The fifth recording for Ted Sirota's Rebel Souls continues on the path of celebrating freedom fighters the drummer/leader is inspired by and admires. This version of the band retains saxophonist Geof Bradfield and welcomes new members Greg Ward on alto sax (from Broken Things), guitarist Dave Miller (taking over for Jeff Parker), and bassist Jake Vinsel (in for Noel Kupersmith). The multi-cultural jazz concept of Sirota remains, using African-based ideas merged within a progressive jazz and modern creative framework, while also paying tribute to two late pop music icons -- Bob Marley and Joe Strummer. Sirota's drumming itself is self-assured and melodic, working off precepts from jazz greats like Art Blakey and Max Roach, while also taking into account a communal tribal village concept that makes the Rebel Souls a tight-knit unit. He's composed one piece for this date, as "Killa Dilla" has the funky 4/4 to reggae style down pat, with Miller's effects-driven electric guitar delving deep into the dub thing. From the other bandmembers, Bradfield's "J.Y.D." brands an Ornette Coleman-type melody into a bluesy swing to free passage, Vinsel's "Little D" is a dour to happy Afro-beat tune, Ward gives us "The Keys to Freedom" in a funky R&B stance, and Miller's "Tollway" has an introspective nature that belies its bluesy swing via Bradfield's bass clarinet. The band offers a stirring rendition of the Charles Mingus instrumental protest song "Free Cell Block F, 'Tis Nazi U.S.A.," faster than the original with typically shifting dynamics, played very well. A two-part take of Miriam Makeba's soulful kwela "Polo Mze" turns into a thorny rocker courtesy of Miller's guitar, parsed by Vinsel's bass solo in the middle. Among all of this excellent music, there's even more as the band riffs on an anthemic intro to the strident beat of "Clampdown" penned by the Clash's Strummer and Mick Jones, and does the little-\ known song of oppression by Caetano Veloso, "13 DeMaio," as Afro highlife-meets-Brazilian tropical rain forest atmospheres, accented by handclaps and the powerful Roach-cum-Sunny Murray drumming of Sirota. Then there's Stephen Foster's "Hard Times," somewhat a spiritual in the hands of the Rebel Souls, but more a prayer song as Ward's alto and Bradfield's bass clarinet join hands and look ahead to better days. While this recording is not much different stylistically than Sirota's previous four efforts, it shows a thematic development that marks not only consistency, but a re-dedication to the core values of a true democracy where oppression and poverty are not tolerated, and the will of the people comes first. Of course, the music is great as well, and comes easily recommended, as do all of the Rebel Souls finely crafted projects.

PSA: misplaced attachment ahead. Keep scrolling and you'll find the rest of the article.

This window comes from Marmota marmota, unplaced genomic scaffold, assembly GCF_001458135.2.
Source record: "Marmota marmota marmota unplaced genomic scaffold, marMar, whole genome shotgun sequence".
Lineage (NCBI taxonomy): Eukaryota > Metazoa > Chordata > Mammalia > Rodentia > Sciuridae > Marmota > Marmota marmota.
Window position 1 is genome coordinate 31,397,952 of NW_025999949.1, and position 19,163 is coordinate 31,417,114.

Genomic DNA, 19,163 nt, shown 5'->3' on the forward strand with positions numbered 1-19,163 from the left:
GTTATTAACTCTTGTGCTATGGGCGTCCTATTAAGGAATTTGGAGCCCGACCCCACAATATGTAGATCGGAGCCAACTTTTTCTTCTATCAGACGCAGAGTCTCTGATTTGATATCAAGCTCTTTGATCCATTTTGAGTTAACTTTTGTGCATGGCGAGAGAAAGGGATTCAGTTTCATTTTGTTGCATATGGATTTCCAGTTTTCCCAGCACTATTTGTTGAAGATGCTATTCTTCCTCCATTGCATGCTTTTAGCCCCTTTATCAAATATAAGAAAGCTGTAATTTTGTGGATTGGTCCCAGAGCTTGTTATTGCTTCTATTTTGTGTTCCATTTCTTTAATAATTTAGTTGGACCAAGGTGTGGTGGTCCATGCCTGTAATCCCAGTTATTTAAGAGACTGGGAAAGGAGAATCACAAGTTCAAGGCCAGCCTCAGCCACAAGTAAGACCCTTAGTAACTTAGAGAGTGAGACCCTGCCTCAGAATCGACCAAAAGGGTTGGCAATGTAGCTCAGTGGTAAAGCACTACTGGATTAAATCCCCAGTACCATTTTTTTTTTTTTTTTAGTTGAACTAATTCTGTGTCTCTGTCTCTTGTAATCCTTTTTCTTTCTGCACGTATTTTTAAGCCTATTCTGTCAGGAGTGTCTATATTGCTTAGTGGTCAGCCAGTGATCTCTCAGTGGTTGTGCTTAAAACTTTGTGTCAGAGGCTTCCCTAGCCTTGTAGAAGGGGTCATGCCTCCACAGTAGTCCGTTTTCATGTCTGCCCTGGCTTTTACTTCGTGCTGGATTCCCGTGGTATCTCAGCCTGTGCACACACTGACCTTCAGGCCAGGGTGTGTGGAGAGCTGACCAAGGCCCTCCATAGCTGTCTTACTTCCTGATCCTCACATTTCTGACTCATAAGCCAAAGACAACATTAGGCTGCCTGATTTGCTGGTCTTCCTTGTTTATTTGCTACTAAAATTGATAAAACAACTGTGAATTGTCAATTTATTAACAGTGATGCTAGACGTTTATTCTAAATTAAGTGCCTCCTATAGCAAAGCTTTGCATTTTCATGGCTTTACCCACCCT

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AllMusic Review by Michael G. Nastos